The Ktunaxa Nation hosted two summits this week, one focusing on the youth and another focused on the Ktunaxa language — the first language-based summit they’ve held since 2011.
“Language, for the Ktunaxa, our language was removed through the residential schools, through the federal Indian policies,” said Don Sam, director of Traditional Knowledge and Language (TKL) sector for the Ktunaxa Nation.
Sam referred to a quote from elder Mary Paul, which is written next to a painting of her in the St. Eugene resort lobby, that says “since it was within the St. Eugene Mission School that the culture of the Kootenay Indian was taken away, it should be within the building that it is returned.”
“And so here we are at a language summit, with our relatives from Montana, with our relatives from Idaho, representatives from the Canadian Ktunaxa bands, so our language, the idea of nation rebuilding, us as a Ktunaxa Nation, not as individual Indian Bands, or using those institutions that have separated us, but using our language to pull us back together.”
Leanna Gravelle, education and outreach coordinator was primarily responsible for putting things together, but Gravelle and Sam both agreed that the idea of language revitalization and national rebuilding, can only be accomplished by working with the elders, the youth, and everyone in between from across all the communities of the nation.
“There’s a healing part, healing as a nation, and then the connections with our past, our future, our stories, our culture, all is in the language and having our language pulling us all together, when there’s so much going on in our lives, that’s how we’re going to save our language, our language isolate, it’s critically endangered, the only way to save it is by thinking strategically and collaboratively, and then communicating with each other.”
Sam added that the reason many individuals are passionate about the Ktunaxa language is that it’s a way to connect to their ancestors, with each other and with generations yet to come.
The Ktunaxa language is a language isolate — it is not related to any other language and is spoken only here in the east and west Kootenays, and down into Alberta, Montana and Idaho. As it is critically endangered, part of the strategy of revitalizing it relies on the previous work of archivists who have compiled recordings that were done years ago.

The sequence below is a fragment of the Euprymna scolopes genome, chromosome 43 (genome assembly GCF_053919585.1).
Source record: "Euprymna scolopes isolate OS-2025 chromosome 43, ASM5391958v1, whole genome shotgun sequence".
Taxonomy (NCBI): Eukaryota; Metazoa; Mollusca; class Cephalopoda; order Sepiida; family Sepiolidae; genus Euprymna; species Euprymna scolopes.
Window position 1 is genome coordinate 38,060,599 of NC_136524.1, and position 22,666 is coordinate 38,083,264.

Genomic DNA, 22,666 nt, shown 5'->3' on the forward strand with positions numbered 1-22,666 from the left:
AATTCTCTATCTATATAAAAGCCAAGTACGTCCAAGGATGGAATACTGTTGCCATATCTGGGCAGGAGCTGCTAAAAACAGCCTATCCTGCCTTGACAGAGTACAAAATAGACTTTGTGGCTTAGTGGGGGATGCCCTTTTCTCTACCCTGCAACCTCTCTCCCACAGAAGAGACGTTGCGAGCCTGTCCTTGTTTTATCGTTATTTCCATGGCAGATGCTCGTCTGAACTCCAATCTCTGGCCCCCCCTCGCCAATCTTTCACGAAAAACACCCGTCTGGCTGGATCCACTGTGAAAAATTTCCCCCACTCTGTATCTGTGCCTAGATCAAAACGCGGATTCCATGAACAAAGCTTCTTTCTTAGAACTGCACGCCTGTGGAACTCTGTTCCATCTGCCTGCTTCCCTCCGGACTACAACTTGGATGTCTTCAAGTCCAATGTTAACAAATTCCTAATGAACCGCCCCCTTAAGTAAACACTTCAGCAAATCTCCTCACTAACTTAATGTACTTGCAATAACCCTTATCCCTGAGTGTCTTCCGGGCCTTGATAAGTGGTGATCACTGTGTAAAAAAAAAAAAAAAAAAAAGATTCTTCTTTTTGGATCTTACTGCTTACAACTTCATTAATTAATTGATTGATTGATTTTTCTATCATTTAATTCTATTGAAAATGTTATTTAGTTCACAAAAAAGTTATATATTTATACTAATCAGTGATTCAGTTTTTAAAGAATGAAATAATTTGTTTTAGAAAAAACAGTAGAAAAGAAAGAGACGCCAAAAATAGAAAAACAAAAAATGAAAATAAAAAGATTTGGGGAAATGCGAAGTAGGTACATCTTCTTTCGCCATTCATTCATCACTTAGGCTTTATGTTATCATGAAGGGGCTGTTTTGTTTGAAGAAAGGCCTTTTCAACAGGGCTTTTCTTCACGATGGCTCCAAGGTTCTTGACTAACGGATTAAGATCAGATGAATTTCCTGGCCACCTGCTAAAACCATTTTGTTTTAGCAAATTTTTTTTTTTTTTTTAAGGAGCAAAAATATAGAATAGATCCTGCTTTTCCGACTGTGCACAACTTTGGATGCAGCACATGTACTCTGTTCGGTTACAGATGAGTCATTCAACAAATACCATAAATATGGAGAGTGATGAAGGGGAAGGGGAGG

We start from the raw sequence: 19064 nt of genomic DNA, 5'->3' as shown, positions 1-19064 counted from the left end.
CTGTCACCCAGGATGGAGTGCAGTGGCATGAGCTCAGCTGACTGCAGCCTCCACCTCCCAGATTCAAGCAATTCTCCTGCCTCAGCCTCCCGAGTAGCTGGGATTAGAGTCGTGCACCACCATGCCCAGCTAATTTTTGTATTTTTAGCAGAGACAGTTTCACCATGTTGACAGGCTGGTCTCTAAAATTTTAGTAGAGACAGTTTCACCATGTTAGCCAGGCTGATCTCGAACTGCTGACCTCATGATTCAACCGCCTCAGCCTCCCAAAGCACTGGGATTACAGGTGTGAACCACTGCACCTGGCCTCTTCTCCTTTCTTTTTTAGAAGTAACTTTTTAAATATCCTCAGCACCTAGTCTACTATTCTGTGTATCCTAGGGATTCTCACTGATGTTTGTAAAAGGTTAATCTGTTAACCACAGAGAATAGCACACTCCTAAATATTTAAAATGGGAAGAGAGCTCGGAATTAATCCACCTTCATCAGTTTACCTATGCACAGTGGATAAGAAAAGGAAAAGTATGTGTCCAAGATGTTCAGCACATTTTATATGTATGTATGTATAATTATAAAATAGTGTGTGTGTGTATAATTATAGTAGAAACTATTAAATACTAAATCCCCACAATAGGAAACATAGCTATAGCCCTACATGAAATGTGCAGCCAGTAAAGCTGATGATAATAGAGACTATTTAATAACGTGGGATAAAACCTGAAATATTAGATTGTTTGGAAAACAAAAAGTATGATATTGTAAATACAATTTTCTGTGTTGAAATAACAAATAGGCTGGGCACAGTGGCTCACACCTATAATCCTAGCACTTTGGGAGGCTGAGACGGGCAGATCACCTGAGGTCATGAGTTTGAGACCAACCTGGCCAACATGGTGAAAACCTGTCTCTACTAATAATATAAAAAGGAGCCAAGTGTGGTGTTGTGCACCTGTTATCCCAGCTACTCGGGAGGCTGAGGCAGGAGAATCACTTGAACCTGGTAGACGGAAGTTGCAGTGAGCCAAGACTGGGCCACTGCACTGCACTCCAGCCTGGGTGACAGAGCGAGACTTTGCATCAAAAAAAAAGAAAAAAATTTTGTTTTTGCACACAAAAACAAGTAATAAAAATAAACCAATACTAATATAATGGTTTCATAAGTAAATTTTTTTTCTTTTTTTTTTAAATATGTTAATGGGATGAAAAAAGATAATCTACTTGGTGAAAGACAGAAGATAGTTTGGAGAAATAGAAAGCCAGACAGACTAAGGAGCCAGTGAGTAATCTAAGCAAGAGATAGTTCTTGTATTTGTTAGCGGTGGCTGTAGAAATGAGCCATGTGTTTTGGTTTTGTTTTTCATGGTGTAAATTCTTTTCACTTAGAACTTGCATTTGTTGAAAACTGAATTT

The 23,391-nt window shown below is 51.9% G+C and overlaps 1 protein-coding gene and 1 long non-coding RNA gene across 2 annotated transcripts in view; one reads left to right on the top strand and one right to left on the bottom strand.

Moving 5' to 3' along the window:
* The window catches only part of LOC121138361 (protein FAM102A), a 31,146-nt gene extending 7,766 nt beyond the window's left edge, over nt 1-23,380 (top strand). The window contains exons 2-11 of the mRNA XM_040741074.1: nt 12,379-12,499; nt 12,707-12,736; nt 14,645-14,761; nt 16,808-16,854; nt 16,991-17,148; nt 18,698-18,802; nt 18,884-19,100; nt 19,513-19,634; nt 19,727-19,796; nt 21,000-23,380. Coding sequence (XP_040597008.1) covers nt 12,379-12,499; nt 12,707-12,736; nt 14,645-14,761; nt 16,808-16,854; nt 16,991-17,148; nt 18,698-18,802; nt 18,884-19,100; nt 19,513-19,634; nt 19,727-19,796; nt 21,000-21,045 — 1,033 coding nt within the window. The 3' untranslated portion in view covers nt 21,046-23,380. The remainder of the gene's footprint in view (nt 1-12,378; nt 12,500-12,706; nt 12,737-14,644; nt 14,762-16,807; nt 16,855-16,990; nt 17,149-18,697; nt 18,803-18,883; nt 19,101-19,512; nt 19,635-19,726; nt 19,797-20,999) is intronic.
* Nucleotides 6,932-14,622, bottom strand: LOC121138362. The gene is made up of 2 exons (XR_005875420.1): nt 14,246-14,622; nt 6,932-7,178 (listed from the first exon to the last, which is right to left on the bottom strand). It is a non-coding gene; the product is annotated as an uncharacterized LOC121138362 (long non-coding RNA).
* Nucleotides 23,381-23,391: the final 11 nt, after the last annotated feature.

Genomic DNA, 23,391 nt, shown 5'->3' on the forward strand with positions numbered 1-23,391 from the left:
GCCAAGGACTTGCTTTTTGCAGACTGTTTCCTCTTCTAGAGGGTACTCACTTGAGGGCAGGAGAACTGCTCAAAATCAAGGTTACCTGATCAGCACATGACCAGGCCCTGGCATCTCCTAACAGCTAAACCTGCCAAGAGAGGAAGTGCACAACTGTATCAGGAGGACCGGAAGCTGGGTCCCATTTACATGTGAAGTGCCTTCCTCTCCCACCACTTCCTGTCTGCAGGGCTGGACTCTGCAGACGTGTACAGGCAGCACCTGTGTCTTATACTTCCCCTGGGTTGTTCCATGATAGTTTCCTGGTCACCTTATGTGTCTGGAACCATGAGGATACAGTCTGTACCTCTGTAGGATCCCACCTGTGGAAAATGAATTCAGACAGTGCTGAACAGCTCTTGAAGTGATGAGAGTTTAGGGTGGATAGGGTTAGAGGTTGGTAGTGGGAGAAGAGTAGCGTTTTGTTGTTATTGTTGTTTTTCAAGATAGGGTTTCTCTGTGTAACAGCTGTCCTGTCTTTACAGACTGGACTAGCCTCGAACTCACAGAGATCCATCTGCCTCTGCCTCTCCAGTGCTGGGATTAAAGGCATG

Another component, however, is to motivate the youth of the nation to take it upon themselves to do their part in it’s revitalization.
“There’s 150 years of genocide, 150 years of federal Indian policy and there’s even remnants of that that exist that we have to identify, name it to tame it. If we’re able to look at those and see those subconscious pieces that alienate who we are then we’d be able to work through those and hopefully have our young people aspiring to be linguists or teachers or curriculum developers or digitization technicians.”
Sam said that the fact that the language summit ended up taking place as the youth summit is a “really beautiful thing.” On Tuesday night, elders and youth alike attended a performance of the play Children of God at Key City Theatre, the themes of which dealt with residential schools.
“The youth are able to see some of the things that our elders have gone through and our elders are able to share some stories and heal along with the youth,” said Sam. “So it’s a real beautiful thing that they’re both happening at the same time and it’s happening here, this place that was meant to take it all away.”
“Everything’s working together,” he added, “and I can’t help but feel there’s some higher powers that are helping us, guiding us, bringing us together.”
Jared Teneese, business and product development coordinator with the TKL, spoke at the youth summit, letting the youth know about some opportunities in language and cultural revitalization, so that as they’re looking at career paths, can look into integrating and celebrating Ktunaxa language and culture.
The language summit feature numerous speakers, including Michelle Barroca, archivist with the Ktunaxa Nation Council, who talked about copyright and intellectual property.
“Our language is tied with our culture and so we want to make sure that the language and the culture and the teachings, the writings and stuff aren’t appropriated for other uses,” Sam explained. “And that when we do develop materials, that we’re able to ensure that they’re protected from being misused.”
The schedule of the summit was fluid, and adjustments were made as they went along, for example to acknowledge and debrief from some of the feelings people had following watching Children of God.
“So emotional intelligence, working on that, so that we’re able to identify that when we’re having those uncomfortable moments and then getting through them. Sometimes when we have uncomfortable moments we get stuck on them, and we’re not able to learn the language.”